|Bert's Christmas Card 1915|
Kostorina and Lake Doiran, with the Bulgarians holding a facing ridge.
There were 10 000 Bulgarian troops deployed along the line. Many locals had evacuated months before. In late November a three day blizzard hit. George Ward Price, a journalist and war correspondent for the London Daily Mail, described it in detail in his 1918 book The Story of the Salonika Army.
It began on November 27th with torrents of rain which soon turned to snow. Then it froze so quickly that the drenched skirts of greatcoats would stand out stiff like a ballet-dancer's dress. Even down at Strumnitza Station in the valley, 7.6° below zero Fahrenheit was registered, and up on that exposed knife-edge ridge where our trenches were, the biting wind made the cold more piercing still. The men had no shelter but waterproof sheets pegged across the top of the open trench and the weight of accumulated snow soon broke those in. They had had no time to make dugouts in the rocky mountain side; and if they had had time they had no materials.
In that terrible weather our patrols and those of the Bulgars which used both to visit the unoccupied village of Ormanli would be driven to shelter and light fires in houses so close together that each could hear the other talking, and each by tacit agreement left the other undisturbed. It was too cold to fight.
There were 750 cases of frostbite in one brigade alone during those three fierce days, when it seemed as if the Balkan winter were showing the worst of which it was capable. Men frozen stiff were carried in scores from the trenches to the first-aid posts to be rubbed back to life again. Warm underclothing reached the division in the very middle of the snowstorm, but the cold was too bitter for the men to undress to put it on, and it was added anyhow to the sacks and blankets and other additional garments that each did his best to accumulate, a pair of drawers being used as a muffler or tied round the middle. George Ward Price The Story of the Salonica Army Ch III
The Allies were outnumbered between two and four to one, and during December gradually retreated to Doiran, inside the Greek border, blowing up bridges and roads as they left.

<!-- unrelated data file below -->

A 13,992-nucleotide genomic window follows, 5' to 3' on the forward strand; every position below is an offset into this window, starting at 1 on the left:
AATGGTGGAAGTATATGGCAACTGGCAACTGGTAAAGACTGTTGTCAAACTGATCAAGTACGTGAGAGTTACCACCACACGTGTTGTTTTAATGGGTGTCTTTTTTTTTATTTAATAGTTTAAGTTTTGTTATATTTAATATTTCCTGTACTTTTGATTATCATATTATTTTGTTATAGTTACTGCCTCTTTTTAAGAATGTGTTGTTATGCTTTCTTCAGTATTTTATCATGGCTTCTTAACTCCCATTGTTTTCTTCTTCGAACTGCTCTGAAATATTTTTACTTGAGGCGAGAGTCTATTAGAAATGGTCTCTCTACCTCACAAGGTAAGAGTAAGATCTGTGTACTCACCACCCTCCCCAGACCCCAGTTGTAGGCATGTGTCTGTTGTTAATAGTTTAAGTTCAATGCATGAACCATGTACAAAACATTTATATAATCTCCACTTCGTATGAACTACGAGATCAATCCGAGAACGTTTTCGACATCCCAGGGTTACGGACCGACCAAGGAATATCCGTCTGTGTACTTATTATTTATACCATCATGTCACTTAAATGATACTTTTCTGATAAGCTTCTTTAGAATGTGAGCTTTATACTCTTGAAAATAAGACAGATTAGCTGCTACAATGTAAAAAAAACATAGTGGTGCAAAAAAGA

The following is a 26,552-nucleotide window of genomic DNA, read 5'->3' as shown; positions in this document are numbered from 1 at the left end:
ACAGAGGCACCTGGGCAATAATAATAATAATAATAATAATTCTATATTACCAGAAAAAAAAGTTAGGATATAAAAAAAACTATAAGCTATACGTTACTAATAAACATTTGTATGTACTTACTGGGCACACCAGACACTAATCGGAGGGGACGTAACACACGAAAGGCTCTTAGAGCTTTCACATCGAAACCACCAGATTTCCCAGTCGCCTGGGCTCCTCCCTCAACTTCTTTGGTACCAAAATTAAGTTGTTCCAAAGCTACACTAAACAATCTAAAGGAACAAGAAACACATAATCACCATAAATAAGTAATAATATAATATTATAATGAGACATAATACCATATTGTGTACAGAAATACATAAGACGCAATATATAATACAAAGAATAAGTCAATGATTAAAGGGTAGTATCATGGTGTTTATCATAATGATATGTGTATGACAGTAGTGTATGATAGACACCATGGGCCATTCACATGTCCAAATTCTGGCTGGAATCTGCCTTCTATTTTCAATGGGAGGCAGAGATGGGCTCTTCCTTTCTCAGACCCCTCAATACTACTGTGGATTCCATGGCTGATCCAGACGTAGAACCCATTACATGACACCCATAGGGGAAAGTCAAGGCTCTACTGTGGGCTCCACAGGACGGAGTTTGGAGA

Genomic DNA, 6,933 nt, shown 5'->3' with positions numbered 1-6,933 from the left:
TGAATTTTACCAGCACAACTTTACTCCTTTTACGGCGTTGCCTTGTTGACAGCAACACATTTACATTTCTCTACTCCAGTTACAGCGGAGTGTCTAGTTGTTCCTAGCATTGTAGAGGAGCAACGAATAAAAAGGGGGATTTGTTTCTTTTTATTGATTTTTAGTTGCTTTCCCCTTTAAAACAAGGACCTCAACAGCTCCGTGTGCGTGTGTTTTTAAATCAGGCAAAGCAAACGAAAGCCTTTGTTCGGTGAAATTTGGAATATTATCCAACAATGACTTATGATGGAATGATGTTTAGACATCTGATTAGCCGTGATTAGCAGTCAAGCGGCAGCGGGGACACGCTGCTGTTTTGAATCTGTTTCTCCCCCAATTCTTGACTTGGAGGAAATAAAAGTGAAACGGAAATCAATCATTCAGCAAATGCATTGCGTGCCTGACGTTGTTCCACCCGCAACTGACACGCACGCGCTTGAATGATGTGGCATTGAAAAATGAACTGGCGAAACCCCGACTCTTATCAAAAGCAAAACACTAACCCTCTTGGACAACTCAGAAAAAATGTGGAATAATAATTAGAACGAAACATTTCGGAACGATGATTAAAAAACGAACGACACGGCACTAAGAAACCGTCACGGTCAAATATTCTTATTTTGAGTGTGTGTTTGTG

|British camp. Bert's postcard.|
|Bert's postcard showing road building|
They spent their first four months of winter fortifying their position. The French fortified the approach from the rolling plains. Everything had to be brought in by mule while roads and railways were built.
Chris Baker’s website The Long, Long Trail has this to say about Salonika in 1916:
During the first four months of 1916 the British Salonika Force had enough spadework to last it for the rest of its life. Large amounts of barbed wire were used and a bastion about eight miles north of the city was created connecting with the Vardar marshes to the west, and the lake defences of Langaza and Beshik to the east, and so to the Gulf of Orfano and the Aegean Sea. This area was known as the 'Birdcage' on account of the quantity of wire used. The Bulgarians and Austrians also fortified the heights of the hills surrounding Salonika during the same time which had dire consequences later on. ...The Salonika Force dug-in until the summer of 1916, by which time the international force had been reinforced and joined by Serbian, Russian and Italian units.
In May 1916 the local inhabitants caught sight of their first Zeppelin. As George Ward Price tells it in Chapter Five of his book:
|Bert's Postcard of the town and church of St. Sophia|
|One of Bert's postcards - mountain monastery|
In July 1916 the Bulgarians invaded Greece. The Allies repelled them near Lake Doiran.
|trenches in Salonika|
The Royal Flying Corps began bombing in support of the effort in Salonika in the summer of 1916.
|An Ancient Greek Church in the hills - Bert's postcard.|
The Balkan front was largely a holding operation. Allied efforts gave support and heart to Serbia in pushing back the Bulgarian invasion. However, the Bulgarians were backed by German forces and in a much better supply position.
|Bert's postcard of fortified walls in the mountains.|
|Bert in Salonika with Capt. Bailhache|
The campaign is a tribute to determination and stubbornness in the face of failing diplomacy and a superior enemy position.
There is a battle memorial to the British in Salonika designed by Sir Robert Lorimer with a sculpture by Walter Gilbert, unveiled in 1926.